The EC’s competition concerns focused on the market for express deliveries, which take place on the next day. Undertakings in this market segment (a.k.a., “integrators”) use sophisticated processes and adequate infrastructure, such as fleets of trucks and air transport network. Today, there are only four integrators in Europe: UPS, TNT, Deutsche Post/DHL, and FedEx. The EC considers that national postal operators, delivery companies, and freight forwarders cannot compete in this market, because they rely heavily on road rather than air transport.
Thus, according to the EC, the EUR 5.2 bn worth deal is a “four to three” concentration. This would facilitate price increases or quality decreases in the express delivery market, especially given the high barriers to entry involved. But the EC’s concerns were not only about the number of competitors in the market but also about their characteristics: TNT, which would be eliminated, is seen as a maverick always providing low-price alternatives. On the other hand, FedEx, which would remain, only has a limited intra-European network in some Member States.
UPS argued that these negative effects are outweighed by the significant efficiencies created by the merger, such as network efficiencies to which the postal industry is naturally prone. UPS argued that bringing together its own and TNT’s networks would generate savings to be passed on to the consumer. The EC insisted that, in at least 15 Member States, serious competition concerns would remain despite the efficiencies because in these countries FedEx was particularly weak and the transaction could create a duopoly.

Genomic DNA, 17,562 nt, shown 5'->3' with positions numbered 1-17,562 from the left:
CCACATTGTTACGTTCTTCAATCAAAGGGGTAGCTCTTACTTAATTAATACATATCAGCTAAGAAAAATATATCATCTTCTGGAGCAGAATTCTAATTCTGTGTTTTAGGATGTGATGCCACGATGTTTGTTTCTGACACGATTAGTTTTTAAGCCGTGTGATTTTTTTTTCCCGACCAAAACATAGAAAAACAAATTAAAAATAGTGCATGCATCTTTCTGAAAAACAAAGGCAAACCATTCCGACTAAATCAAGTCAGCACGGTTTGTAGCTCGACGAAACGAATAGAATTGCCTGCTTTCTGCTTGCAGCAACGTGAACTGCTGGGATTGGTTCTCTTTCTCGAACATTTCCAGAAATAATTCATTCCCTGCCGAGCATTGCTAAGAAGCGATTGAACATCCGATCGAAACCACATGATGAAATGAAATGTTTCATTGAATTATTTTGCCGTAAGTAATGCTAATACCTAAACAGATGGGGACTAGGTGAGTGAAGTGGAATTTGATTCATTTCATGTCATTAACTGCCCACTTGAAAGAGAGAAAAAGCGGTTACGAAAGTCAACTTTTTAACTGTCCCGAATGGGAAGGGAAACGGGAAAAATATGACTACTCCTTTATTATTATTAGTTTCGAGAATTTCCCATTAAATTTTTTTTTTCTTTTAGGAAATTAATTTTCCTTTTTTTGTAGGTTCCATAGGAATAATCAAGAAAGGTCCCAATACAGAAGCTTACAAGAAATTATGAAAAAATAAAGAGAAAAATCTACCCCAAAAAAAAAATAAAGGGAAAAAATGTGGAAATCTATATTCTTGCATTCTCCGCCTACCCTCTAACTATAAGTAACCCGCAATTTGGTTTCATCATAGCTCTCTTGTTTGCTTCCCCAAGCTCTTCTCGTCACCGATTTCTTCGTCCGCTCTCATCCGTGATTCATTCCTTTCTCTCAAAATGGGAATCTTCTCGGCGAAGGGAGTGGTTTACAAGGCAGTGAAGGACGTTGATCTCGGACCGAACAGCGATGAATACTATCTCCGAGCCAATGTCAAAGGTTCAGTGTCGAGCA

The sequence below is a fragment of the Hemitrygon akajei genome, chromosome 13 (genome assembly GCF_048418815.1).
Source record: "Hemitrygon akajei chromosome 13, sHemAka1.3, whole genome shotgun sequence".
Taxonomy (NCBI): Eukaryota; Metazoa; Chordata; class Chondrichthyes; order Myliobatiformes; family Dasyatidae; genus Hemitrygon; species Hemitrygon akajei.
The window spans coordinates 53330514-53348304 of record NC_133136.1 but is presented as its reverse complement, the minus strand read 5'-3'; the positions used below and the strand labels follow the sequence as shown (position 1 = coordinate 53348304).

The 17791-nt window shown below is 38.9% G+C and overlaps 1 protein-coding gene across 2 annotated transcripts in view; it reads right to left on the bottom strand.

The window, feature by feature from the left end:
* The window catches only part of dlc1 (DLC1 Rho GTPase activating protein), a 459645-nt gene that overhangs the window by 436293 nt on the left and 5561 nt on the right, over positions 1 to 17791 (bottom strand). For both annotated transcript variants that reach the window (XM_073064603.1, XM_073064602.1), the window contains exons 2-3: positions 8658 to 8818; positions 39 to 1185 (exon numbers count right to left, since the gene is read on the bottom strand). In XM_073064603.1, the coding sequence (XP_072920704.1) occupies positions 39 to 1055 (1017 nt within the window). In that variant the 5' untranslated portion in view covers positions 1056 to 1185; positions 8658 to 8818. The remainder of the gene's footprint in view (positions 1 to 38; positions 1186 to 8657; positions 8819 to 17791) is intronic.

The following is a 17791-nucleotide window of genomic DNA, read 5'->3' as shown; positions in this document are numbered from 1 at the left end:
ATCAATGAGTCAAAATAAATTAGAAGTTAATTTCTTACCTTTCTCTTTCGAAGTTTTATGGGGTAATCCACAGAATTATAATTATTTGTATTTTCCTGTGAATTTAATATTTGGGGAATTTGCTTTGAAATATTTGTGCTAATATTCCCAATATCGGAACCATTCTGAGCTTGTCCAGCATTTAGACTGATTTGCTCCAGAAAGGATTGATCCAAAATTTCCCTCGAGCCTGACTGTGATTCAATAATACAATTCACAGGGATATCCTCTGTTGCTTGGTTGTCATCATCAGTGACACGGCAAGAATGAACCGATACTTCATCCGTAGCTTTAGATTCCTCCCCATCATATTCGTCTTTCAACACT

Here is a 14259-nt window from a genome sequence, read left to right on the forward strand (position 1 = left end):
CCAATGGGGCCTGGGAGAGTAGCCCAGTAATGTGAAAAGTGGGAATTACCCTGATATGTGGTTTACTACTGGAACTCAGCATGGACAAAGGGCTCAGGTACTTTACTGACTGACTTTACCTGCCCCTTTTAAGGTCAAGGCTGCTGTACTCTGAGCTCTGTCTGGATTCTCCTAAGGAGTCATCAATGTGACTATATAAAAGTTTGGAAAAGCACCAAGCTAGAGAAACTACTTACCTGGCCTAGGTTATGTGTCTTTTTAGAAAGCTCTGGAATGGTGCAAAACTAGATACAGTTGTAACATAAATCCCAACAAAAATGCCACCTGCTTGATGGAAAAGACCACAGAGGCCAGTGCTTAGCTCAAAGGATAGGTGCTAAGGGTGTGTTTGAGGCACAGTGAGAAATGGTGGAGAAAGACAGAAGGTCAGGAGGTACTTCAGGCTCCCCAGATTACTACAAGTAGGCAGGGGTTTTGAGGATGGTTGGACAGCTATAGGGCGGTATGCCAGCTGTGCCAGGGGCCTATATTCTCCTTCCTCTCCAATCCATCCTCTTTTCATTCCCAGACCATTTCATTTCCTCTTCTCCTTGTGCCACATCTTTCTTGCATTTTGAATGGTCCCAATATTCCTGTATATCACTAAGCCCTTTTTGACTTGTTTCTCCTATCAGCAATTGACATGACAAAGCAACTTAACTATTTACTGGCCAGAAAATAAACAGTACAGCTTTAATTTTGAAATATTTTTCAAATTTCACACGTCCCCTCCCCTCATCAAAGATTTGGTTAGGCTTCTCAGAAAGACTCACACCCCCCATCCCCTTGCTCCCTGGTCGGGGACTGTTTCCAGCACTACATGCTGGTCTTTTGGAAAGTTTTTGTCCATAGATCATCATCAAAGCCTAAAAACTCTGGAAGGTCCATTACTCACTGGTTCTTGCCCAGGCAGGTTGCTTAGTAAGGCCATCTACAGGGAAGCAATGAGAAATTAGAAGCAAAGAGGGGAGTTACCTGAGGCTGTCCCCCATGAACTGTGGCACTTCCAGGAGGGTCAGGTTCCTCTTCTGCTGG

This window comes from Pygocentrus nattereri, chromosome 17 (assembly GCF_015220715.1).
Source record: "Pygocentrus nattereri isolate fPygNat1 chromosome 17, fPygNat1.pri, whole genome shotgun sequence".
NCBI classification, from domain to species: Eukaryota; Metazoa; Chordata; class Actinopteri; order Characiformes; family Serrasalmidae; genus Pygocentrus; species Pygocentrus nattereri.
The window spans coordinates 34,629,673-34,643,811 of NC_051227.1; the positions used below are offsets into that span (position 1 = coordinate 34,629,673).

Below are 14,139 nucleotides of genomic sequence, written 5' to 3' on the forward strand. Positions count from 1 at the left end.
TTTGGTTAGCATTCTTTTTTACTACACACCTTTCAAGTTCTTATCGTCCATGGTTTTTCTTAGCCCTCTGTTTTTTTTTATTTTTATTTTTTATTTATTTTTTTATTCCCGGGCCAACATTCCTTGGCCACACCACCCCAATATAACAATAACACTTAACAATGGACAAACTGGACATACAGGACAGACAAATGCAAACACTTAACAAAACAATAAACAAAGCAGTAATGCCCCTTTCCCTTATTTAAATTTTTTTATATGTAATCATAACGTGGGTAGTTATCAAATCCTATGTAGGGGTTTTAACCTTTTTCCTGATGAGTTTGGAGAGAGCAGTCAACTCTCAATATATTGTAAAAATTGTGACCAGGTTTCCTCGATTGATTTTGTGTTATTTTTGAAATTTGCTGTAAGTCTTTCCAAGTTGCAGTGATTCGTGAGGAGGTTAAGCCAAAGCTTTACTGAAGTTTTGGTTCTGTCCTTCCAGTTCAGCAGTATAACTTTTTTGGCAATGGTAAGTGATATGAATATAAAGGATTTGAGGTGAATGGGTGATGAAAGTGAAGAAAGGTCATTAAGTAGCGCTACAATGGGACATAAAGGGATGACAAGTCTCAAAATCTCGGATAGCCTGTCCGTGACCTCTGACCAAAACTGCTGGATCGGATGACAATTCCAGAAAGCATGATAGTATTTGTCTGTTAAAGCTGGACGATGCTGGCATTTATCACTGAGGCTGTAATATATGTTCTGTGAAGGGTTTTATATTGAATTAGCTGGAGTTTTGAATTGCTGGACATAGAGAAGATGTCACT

To dispel these concerns, UPS proposed remedies. It offered to divest all TNT’s subsidiaries in the 15 Member States (plus Spain and Portugal under additional conditions). If the purchaser is not an
integrator and had no aircraft capacity, UPS also proposed to give access to its air network at a “competitive rate” for 5 years. Against this background, UPS has been negotiating over the past months with the French group La Poste/ DPD.
The EC remained dubious about the effectiveness of this remedies package. To limit the uncertainty, the EC proposed to UPS/ TNT an “upfront buyer” solution, whereby UPS would commit today to sign a binding agreement with a suitable buyer, say, DPD. The EC would then clear the deal within the deadline, and UPS would be given additional time to negotiate with DPD and sign the deal. UPS was not happy with that scenario, presumably because this would give huge leverage power to DPD in the negotiations following the clearance. Lacking such an “upfront buyer” commitment, the EC ended up prohibiting the merger.
What is interesting is that although UPS rejected the “upfront buyer” solution, it was willing to negotiate and sign the agreement prior to the adoption of an EC decision (“fix it first” solution). To help out with “fix it first”, the EC could extend the 5 February deadline and agree to take its decision a bit later, e.g., by relying on Article 10(3) EUMR. But apparently, the EC was not prepared to do so. And this begs the question: why not? Does this mean that a strong remedy package combined with a “fix it first” solution could not do the trick for the EC? Did the EC effectively decide that “upfront buyer” is necessarily better than “fix it first”, when e.g., the DoJ takes a more careful position? Or none of this is true, and the EC had fundamental doubts about the remedies package itself, as alluded to in the Press Release?
When published, the EC Decision might give replies to those questions and help understand the full consequences of the case. To be continued…